Top 5 Croatian Albums of 2017: A Review

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TCN contributor Anthony Derro dives into his favorite Croatian albums of 2017. 

Since moving from Canada to Croatia this fall I’ve been on the lookout for new and interesting music that I could literally write home about. I came here knowing nothing about Croatian music. Judging solely from the billboard ads, talk show appearances, and even the music video channel, my first impression was that most Croatian musicians were borderline geriatric and they’ve been playing the same musical style (and even some of the same songs) that they’ve been playing since the days of rotary phones and the Fićo. 

I knew there had to be some fresh sounds coming out of Croatia but being so new here, it took some time for me to figure out where to look (and listen). After a little bit of digging around, I found out that (of course) there is a lot of new and innovative music coming out of Croatia and here are a few examples of just that. 

These are five Croatian albums from 2017 that you should definitely put into your ears if you haven’t already done so. 

ŽEN – Sunčani ljudi

The latest release from a four-piece with a progressive/experimental rock base serving as the foundation of their sound. This album fills the room with washy layers of reverb and delay-soaked guitar riffs over drum patterns that will have you guessing what’s coming up at the next transition. Contrary to the vibe you might pick up from the title, there is a fair amount of darkness within the body of the album as the mood within each track shifts, often abruptly, from high to low and back again. There’s definitely a lot of dynamics here and Sunčani ljudi is the kind of album that one listens to, rather than just hears.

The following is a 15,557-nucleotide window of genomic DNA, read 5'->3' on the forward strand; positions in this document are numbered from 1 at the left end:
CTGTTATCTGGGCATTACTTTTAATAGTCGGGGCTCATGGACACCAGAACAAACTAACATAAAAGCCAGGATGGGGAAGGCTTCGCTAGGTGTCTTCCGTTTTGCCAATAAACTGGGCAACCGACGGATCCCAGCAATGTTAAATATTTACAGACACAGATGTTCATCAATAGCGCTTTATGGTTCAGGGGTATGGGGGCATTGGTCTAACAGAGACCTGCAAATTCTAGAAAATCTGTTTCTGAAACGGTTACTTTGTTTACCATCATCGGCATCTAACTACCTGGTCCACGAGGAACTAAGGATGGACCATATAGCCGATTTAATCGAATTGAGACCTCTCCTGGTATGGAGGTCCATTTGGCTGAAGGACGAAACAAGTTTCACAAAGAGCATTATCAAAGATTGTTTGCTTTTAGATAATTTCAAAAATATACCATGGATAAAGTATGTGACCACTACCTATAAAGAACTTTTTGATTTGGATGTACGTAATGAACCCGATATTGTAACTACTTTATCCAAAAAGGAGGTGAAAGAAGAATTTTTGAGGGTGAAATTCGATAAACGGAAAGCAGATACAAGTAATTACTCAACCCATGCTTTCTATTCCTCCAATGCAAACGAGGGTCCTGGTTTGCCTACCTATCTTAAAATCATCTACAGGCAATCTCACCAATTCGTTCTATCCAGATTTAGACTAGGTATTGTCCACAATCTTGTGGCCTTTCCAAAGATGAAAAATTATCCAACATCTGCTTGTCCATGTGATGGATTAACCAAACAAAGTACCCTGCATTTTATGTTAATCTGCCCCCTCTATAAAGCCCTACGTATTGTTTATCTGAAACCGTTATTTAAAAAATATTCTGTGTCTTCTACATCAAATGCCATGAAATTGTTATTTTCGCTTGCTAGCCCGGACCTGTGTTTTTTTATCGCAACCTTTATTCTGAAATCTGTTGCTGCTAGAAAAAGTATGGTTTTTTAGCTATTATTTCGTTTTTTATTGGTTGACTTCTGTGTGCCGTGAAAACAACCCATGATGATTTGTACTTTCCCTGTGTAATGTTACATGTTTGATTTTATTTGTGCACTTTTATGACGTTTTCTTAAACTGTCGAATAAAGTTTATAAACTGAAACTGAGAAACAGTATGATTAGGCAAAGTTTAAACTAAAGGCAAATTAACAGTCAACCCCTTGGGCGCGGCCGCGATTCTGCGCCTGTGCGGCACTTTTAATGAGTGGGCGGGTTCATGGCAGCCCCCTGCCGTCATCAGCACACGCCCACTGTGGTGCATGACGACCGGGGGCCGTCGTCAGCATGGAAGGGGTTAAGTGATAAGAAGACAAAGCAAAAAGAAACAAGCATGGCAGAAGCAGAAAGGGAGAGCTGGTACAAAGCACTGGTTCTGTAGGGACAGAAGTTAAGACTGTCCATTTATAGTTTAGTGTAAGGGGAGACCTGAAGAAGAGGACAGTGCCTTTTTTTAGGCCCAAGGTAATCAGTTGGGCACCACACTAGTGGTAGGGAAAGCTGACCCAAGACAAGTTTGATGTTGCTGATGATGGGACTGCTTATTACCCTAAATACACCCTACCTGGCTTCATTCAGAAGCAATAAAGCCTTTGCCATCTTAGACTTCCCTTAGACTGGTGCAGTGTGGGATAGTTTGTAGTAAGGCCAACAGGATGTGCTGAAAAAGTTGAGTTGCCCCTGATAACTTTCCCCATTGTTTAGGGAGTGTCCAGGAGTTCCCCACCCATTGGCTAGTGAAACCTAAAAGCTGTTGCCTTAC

Seine – Sno Sna

Rootsy acoustic guitar-based tunes from Varaždin but with a dark and brooding attitude reminiscent of some of the tunes coming out of Seattle during the early-to-mid 90’s. A notable exception to the above description is “Bubamara” which is a little ditty that sounds like an upbeat woodwind and brass band from the 1920’s accompanying the vocalist. For the most part, the rest of the tracks on the album carry a certain melancholy and urgency that create a strong juxtaposition to the acoustic guitar backing and soft-spoken vocalization. This album sounds like a form of multiple personality disorder but all the personalities are hanging out at the bar and the ensuing conversation is just too interesting to avoid eavesdropping. 

How Green Is My Toupee – Kerfuffle 

A collection of industrial beats, synth, and ambient electro noise in arrangements and sequences that will leave the listener wondering if this a new and ground-breaking futuristic genre or rather a recently unearthed recording from the darker side of the 80’s that had never been discovered until now. This album will find ways to make you think differently about sound as music. Sometimes we have to challenge ourselves to break through the plateaus of monotony that come from so many bands pumping out much of the same product. Listening to Kerfuffle is an example of an album that sets forth such a challenge for the listener.  This stuff will put hair on your chest or if you already have hair on your chest, it will rip it all out. 

Tús Nua – Horizons

A whole lot of guitar sound layering around drawn-out, harmonized vocals with a distant and spacey feeling. There’s a lot of sonic ups and downs in the album as a whole and also on the level of the individual tracks; at times lulling the listener into a sense of tranquility and then swelling into waves and waves of sound. You won’t find a steady beat to set the tone of background music but rather an engaging musical experience well-suited for a thorough headphones listening session. Horizons plays out like a journey. So much so that you might feel like you’re in a totally different place when you’re finished listening to it.  

Svemirko – Vanilija

A blend of retro and modern sounds combined to make an album that sounds like an energetic mix of 80’s new wave and the more up-tempo side of the post-punk movement. The tracks on this album hit the listener right in the center and stay on target from beginning to end with moments of fullness and airiness throughout. Despite the broad use of effects on the instrumentation, there’s a raw and gritty sound to the album that blends very well with a vocalist who puts it out there as it is in a true and honest way like he just doesn’t care what you think about it. Listening to this one feels like showing up at a crowded house party and all your friends are there. 


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